The GWAS analysis was performed on filtered high-quality SNPs, using EMMAX software, by following an efficient mixed-model association-expedited model designation, as described by Kang et al. (2010), for which a threshold of p = 1.0 × 10–5 was used throughout. For the visualization of results, Manhattan and quantile–quantile plots were constructed in R using the package “qqman.” The peak SNPs with the highest p-value as well as their detection across multiple environments, were considered as key SNPs. For further confirmation, the favorable allelic variations of the key SNPs were identified for each trait variable (trait phenotype, SCA, and heterosis types). Box plots for the relative phenotypic values were drawn in R software. The HAPLOVIEW 4.2 software (Zhang and Endrizzi, 2015) was used to carry out the haploblock analysis. All genomic positions provided here are based on the G. hirsutum L. reference genome (v.1.1) (Zhang et al., 2015).
Gene ontology (GO) analysis was performed using the cotton functional genomics database3, to propose annotated putative candidate genes for each locus. For the transcriptome-based predictions, the gene expression database (TM-1) (Zhang et al., 2015) was used for the assessment of specific expression patterns of these nearby genes across various tissues: an organ or perhaps different growth and development stages of cotton viz. root, leaf, stem, torus, petal, stamen, pistil, and fiber (5 DPA to 25 DPA) and ovule (−3 DPA to 35 DPA). By applying the above-mentioned criteria within a 100-kb flanking window, candidate genes were thus selected. The differential expression patterns of these genes (i.e., those with expression level >1) were plotted in a heatmap.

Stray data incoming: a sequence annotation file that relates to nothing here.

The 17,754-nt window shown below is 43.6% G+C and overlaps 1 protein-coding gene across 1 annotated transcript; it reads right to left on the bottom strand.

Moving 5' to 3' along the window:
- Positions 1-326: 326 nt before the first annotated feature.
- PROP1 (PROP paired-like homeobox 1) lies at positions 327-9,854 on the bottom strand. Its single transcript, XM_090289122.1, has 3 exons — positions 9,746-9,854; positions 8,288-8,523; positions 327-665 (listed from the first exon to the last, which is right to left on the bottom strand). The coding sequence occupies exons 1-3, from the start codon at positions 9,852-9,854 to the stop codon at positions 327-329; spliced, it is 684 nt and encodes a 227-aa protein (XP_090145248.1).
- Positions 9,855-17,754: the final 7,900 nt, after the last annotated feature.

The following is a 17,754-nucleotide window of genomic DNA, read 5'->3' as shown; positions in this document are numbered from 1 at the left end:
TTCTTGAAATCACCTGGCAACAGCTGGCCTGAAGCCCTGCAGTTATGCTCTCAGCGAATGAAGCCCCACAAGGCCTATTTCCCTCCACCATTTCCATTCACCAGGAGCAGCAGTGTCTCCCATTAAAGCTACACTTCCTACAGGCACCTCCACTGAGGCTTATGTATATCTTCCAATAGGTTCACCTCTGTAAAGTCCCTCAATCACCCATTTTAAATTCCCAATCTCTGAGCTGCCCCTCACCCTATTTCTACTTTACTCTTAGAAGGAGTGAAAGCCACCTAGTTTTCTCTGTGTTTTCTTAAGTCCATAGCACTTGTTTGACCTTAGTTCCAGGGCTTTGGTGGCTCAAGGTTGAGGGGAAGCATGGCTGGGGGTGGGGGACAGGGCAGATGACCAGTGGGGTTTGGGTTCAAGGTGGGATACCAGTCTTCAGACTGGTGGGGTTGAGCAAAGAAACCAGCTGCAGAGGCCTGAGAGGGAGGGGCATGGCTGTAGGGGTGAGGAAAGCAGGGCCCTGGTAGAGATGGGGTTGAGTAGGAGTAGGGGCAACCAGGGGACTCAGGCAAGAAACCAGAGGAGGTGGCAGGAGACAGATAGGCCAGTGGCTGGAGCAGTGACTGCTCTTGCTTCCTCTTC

Phenotypic Characteristics Evaluation
The results shown in Figure 1 revealed variation among the different agronomic and fiber quality traits performance for F1s and parents. Upper and lower ends as shown in the vertical projections are assumed to represent highest to lowest data points (further details in Supplementary Table 3). Figure 2 shows the five types of studied heterosis related to fiber quality and agronomic traits performance, along with SCA among four sets of crosses (284 each). The averaged MP heterosis of each trait showed a positive trend with highest range occurring for BN (251.8) and the lowest for FU (11.3). A considerable range of variation was observed regarding these variables, thus providing sufficient ground for their further GWAS (Supplementary Table 3).